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What's the Story With Montpelier's Mystery Wall?


Mystery wall at the intersection of Northfield Street and Memorial Drive in Montpelier - KEN PICARD
  • Ken Picard
  • Mystery wall at the intersection of Northfield Street and Memorial Drive in Montpelier

Drivers who've waited at the traffic signal at the intersection of Routes 2 and 12 in Montpelier — known locally as Memorial Drive and Northfield Street, respectively — may have noticed a decades-old concrete wall built into the hillside on the intersection's southwest corner.

Mostly obscured by vegetation in warmer months, the 30-foot-high slab is clearly visible in the winter, as are its occasional decorations of graffiti and other artistic expressions. The latest — a mural in which a blue, moon-shaped face wearing eyeglasses is sandwiched between two female profiles above the word "SAFE" — wasn't officially sanctioned by the Montpelier Parks Department. Said parks director Geoff Beyer, "Whoever did the last two paintings did it without my knowledge or approval."

Though Beyer confirmed that the City of Montpelier owns the corner property, and that it marks the trailhead of a stone-stepped "goat path" leading up to the National Life Group complex, he knew little else about the wall's function or origin.

According to several longtime Montpelier residents, the mystery wall has been there for more than 50 years. One reader asked recently if it was a blocked-off tunnel through the hillside.

Though that's an interesting theory, no record exists of such a tunnel, nor of a likely destination for one. Other theories suggest that the wall is a remnant of an old citywide root cellar, or a Cold War-era bomb shelter, or even a "secure, undisclosed location" for whisking away Vermont's governor, à la Dick Cheney, in the event of a terrorist attack. So WTF is it?

To get to the bottom of Montpelier's mystery wall, I consulted Bob Murphy, a genealogist and retired civil engineer who now works at the Vermont Historical Society. He directed me to the old Sanborn Fire Insurance Maps of Montpelier, which date to 1884 and are available online via the Library of Congress website.

For about 100 years, beginning in the mid-19th century, Sanborn published maps of some 12,000 cities and towns across the United States, including Montpelier, mostly for the purpose of assessing fire insurance liability. These old maps indicate the size, shape and location of buildings and other structures, how many windows and doors they had, which materials they were made of, where nearby fire hydrants and water mains were, and even the capabilities of the closest fire department.

The Montpelier maps reveal that structures have occupied the corner in question since at least 1884. That year's map indicated a storage shed there, possibly connected to the Clogston Planing Mill across what was then Winooski Avenue (now Memorial Drive). By 1889, the planing mill had been replaced by the Johnson and Colton Saddlery and Hardware store.

The storage shed still appeared on the 1889 and 1894 maps. By 1899, the old wooden bridge across the Winooski River had been replaced by an iron span. By 1925, the storage shed was gone, and an auto-repair shop stood in its place. The last Sanborn map, from 1945, shows an Amoco gas station on that corner, with a house above it on the hillside.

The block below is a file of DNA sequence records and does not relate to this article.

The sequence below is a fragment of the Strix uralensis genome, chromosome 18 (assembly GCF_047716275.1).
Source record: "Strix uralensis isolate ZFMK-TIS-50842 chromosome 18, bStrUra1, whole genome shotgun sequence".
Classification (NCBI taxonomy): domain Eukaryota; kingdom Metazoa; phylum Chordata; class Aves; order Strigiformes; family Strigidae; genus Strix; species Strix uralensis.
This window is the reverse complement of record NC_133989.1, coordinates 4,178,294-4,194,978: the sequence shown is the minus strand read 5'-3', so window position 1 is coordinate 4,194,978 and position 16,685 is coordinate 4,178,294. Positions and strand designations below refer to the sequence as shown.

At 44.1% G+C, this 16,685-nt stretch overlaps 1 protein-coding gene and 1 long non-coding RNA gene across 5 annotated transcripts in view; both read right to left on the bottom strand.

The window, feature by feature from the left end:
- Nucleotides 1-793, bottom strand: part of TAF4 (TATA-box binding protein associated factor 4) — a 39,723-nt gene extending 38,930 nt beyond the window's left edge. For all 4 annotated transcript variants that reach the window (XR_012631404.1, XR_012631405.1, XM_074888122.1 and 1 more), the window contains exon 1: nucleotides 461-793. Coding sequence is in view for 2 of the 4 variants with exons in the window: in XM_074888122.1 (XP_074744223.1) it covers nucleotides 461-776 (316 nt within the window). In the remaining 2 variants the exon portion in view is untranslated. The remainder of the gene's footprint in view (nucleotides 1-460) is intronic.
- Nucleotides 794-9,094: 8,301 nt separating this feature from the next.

1950s photo of the Amoco station - COURTESY OF THE VERMONT HISTORICAL SOCIETY
  • Courtesy Of The Vermont Historical Society
  • 1950s photo of the Amoco station

If that corner lot seems small for a gas station, it's worth noting that the road ran much closer to the Winooski River back then. According to Tom McArdle, Montpelier's director of public works, beginning in the late 1950s, Winooski Avenue was rebuilt and moved about 40 feet south to make way for the new Interstate 89 interchange, which was then still under construction. The first stretch of the interstate highway, between Montpelier and Middlesex, opened in November 1960.

According to highway project plans dated May 1956, that Amoco station, along with a half dozen other structures along that hillside, was demolished when Winooski Avenue was rerouted and renamed Memorial Drive.

"Some odd-looking box cuts back into the bank are where these buildings used to be," McArdle said. "I guess they chose not to remove the back wall of that Amoco station." That back wall is what passersby still see in the hillside.

In July 2011, the Vermont Youth Conservation Corps began constructing a stone-step path from the Memorial-Northfield corner to the National Life complex. The project, which involved installing 130 large stone stairs along the steep half-mile path, was completed in July 2013. It allows National Life and state employees to walk to and from downtown without bushwhacking through the woods.

As they approach the bottom of the hill, hikers on the path pass the foundation of the house that once stood above the Amoco station. Henry Parro, of Parro's Gun Shop & Police Supplies in Waterbury, said his father grew up there.

Ernest Parro, who died in August 2004 at the age of 88, was 11 years old when the great flood of 1927 devastated Montpelier. According to Henry Parro, Ernest often pointed out the house site when they drove by and recounted the story of how he'd rescued his Shetland pony from the family's barn and walked him to higher ground.

"He said the water was waist-high," Parro recalled. "I don't remember whether it was his waist or the pony's."

It seems that old wall is nothing more exciting than the foundation of a 20th-century filling station. But, as McArdle pointed out, it's still a reminder of the city's gradual evolution: "Things today aren't always what they were back then. A lot of people assume it's always been this way, but there are remnants that tell us otherwise."

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